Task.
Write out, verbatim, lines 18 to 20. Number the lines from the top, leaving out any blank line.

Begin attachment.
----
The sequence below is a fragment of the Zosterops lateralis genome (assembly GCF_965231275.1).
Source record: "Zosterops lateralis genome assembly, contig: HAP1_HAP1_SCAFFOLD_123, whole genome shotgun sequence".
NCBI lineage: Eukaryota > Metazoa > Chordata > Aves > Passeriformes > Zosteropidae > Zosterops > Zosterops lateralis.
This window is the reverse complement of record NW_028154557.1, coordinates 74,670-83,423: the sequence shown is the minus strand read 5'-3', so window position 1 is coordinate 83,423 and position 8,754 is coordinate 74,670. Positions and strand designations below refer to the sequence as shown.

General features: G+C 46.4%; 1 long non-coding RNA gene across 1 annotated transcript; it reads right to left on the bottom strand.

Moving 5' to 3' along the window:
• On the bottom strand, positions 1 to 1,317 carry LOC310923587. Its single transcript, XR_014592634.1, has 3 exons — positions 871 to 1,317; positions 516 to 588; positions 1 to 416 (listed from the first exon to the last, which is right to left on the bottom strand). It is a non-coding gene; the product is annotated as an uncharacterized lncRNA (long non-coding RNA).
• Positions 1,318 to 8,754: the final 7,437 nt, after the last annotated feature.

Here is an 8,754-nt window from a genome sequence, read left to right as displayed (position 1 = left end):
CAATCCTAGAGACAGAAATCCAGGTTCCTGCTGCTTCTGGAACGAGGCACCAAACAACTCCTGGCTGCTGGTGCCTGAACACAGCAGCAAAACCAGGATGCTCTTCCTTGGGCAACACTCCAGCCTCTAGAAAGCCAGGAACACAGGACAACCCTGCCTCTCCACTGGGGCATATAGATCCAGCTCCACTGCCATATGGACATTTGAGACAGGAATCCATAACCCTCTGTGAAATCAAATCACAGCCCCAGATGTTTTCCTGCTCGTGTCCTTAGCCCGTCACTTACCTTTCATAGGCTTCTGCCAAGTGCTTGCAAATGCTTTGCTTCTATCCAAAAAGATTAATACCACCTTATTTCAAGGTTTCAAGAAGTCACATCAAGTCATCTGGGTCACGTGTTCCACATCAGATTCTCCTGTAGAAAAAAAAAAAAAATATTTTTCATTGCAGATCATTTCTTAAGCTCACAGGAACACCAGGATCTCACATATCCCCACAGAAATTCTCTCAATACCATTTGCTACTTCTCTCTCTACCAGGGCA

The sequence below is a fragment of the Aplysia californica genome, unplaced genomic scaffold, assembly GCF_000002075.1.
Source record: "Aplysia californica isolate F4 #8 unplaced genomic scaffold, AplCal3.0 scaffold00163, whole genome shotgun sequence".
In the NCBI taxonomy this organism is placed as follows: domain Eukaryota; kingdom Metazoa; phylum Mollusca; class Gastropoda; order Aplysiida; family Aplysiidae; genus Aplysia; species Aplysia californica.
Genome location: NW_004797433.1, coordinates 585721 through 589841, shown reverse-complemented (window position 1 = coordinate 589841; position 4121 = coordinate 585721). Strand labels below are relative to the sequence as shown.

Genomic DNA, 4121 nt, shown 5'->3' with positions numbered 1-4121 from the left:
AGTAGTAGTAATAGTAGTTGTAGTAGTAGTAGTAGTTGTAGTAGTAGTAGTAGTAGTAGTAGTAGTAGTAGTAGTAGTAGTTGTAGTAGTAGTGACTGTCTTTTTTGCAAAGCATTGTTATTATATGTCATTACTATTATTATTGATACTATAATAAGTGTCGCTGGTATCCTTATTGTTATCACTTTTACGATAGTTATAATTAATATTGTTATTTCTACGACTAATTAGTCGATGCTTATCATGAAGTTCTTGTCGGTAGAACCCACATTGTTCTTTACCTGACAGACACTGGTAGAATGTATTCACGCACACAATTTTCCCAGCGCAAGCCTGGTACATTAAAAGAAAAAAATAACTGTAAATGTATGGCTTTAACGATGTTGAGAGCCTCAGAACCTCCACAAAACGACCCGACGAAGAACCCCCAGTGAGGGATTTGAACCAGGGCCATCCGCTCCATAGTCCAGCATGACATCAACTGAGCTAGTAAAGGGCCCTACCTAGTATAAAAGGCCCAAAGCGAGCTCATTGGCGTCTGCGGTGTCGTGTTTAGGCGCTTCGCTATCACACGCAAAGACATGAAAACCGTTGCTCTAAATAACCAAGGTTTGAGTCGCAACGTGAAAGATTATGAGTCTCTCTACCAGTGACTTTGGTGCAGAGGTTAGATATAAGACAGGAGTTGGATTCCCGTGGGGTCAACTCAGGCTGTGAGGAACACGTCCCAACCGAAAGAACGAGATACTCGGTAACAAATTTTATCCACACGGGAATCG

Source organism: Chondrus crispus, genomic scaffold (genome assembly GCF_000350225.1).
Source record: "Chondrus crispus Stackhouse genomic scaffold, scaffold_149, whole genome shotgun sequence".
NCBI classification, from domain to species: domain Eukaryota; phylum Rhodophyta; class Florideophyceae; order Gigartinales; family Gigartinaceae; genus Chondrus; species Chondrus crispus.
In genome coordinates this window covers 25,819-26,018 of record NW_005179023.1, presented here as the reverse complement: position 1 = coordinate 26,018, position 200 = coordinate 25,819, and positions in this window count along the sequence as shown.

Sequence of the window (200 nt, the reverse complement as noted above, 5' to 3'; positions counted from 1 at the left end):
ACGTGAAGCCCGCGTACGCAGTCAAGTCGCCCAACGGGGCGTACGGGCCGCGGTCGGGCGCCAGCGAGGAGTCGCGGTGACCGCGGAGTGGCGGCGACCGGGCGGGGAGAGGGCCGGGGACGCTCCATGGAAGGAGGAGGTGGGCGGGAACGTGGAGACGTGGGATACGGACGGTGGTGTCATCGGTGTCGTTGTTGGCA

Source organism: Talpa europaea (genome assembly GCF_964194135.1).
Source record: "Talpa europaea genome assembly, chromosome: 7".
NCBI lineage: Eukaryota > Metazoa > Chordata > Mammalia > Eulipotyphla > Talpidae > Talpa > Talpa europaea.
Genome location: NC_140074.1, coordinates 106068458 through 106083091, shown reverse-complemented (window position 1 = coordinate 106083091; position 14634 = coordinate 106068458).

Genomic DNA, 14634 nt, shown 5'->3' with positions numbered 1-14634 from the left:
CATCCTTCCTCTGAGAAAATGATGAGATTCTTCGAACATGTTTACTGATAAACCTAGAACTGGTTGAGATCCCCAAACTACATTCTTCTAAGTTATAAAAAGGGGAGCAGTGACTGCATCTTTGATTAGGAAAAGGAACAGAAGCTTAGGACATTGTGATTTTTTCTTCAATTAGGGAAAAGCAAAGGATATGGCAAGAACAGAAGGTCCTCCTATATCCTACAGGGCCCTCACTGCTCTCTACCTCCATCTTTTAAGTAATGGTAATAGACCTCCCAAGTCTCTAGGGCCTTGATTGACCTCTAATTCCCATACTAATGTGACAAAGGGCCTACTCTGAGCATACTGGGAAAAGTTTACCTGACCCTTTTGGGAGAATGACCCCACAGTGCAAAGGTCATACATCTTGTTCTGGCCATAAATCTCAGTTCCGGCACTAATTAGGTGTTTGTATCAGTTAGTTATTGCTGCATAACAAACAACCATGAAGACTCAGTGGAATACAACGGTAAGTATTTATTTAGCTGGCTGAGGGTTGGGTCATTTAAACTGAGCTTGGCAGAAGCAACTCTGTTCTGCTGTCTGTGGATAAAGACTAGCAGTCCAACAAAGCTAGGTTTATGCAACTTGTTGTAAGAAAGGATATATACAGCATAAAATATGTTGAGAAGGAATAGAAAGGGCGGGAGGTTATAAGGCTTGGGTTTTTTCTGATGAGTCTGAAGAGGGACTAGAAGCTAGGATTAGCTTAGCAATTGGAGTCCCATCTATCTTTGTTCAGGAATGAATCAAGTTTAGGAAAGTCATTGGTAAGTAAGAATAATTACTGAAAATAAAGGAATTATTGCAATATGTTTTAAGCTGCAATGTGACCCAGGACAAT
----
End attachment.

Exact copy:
Source record: "Chondrus crispus Stackhouse genomic scaffold, scaffold_149, whole genome shotgun sequence".
NCBI classification, from domain to species: domain Eukaryota; phylum Rhodophyta; class Florideophyceae; order Gigartinales; family Gigartinaceae; genus Chondrus; species Chondrus crispus.
In genome coordinates this window covers 25,819-26,018 of record NW_005179023.1, presented here as the reverse complement: position 1 = coordinate 26,018, position 200 = coordinate 25,819, and positions in this window count along the sequence as shown.